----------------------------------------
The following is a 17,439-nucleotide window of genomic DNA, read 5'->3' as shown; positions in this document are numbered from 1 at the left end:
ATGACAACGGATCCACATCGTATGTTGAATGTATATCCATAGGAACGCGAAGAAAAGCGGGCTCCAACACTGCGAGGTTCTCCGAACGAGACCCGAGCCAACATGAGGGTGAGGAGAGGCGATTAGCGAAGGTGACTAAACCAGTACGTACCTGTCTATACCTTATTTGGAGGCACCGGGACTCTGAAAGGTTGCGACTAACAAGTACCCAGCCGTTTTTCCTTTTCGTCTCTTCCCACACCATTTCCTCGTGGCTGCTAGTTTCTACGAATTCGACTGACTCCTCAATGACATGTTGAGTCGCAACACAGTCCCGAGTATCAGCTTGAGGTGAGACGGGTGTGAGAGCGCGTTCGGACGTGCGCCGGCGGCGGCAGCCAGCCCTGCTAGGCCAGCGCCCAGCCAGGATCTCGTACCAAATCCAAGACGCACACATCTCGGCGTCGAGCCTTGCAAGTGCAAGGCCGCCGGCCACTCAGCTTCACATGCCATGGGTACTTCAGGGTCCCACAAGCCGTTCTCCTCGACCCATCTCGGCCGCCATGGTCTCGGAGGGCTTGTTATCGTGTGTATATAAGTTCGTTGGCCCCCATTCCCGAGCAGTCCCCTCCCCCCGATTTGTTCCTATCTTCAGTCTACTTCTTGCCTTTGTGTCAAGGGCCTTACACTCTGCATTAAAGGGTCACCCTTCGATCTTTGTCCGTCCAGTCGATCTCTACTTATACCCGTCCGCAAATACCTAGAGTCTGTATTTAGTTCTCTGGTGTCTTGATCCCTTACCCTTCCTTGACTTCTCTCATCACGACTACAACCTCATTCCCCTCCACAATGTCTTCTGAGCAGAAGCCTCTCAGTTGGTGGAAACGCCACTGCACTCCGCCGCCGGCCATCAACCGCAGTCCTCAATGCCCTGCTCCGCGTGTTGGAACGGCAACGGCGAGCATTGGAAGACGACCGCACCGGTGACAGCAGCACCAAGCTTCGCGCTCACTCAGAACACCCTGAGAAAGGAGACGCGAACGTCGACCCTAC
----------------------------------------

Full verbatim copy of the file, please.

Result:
The following is a 17,439-nucleotide window of genomic DNA, read 5'->3' as shown; positions in this document are numbered from 1 at the left end:
ATGACAACGGATCCACATCGTATGTTGAATGTATATCCATAGGAACGCGAAGAAAAGCGGGCTCCAACACTGCGAGGTTCTCCGAACGAGACCCGAGCCAACATGAGGGTGAGGAGAGGCGATTAGCGAAGGTGACTAAACCAGTACGTACCTGTCTATACCTTATTTGGAGGCACCGGGACTCTGAAAGGTTGCGACTAACAAGTACCCAGCCGTTTTTCCTTTTCGTCTCTTCCCACACCATTTCCTCGTGGCTGCTAGTTTCTACGAATTCGACTGACTCCTCAATGACATGTTGAGTCGCAACACAGTCCCGAGTATCAGCTTGAGGTGAGACGGGTGTGAGAGCGCGTTCGGACGTGCGCCGGCGGCGGCAGCCAGCCCTGCTAGGCCAGCGCCCAGCCAGGATCTCGTACCAAATCCAAGACGCACACATCTCGGCGTCGAGCCTTGCAAGTGCAAGGCCGCCGGCCACTCAGCTTCACATGCCATGGGTACTTCAGGGTCCCACAAGCCGTTCTCCTCGACCCATCTCGGCCGCCATGGTCTCGGAGGGCTTGTTATCGTGTGTATATAAGTTCGTTGGCCCCCATTCCCGAGCAGTCCCCTCCCCCCGATTTGTTCCTATCTTCAGTCTACTTCTTGCCTTTGTGTCAAGGGCCTTACACTCTGCATTAAAGGGTCACCCTTCGATCTTTGTCCGTCCAGTCGATCTCTACTTATACCCGTCCGCAAATACCTAGAGTCTGTATTTAGTTCTCTGGTGTCTTGATCCCTTACCCTTCCTTGACTTCTCTCATCACGACTACAACCTCATTCCCCTCCACAATGTCTTCTGAGCAGAAGCCTCTCAGTTGGTGGAAACGCCACTGCACTCCGCCGCCGGCCATCAACCGCAGTCCTCAATGCCCTGCTCCGCGTGTTGGAACGGCAACGGCGAGCATTGGAAGACGACCGCACCGGTGACAGCAGCACCAAGCTTCGCGCTCACTCAGAACACCCTGAGAAAGGAGACGCGAACGTCGACCCTAC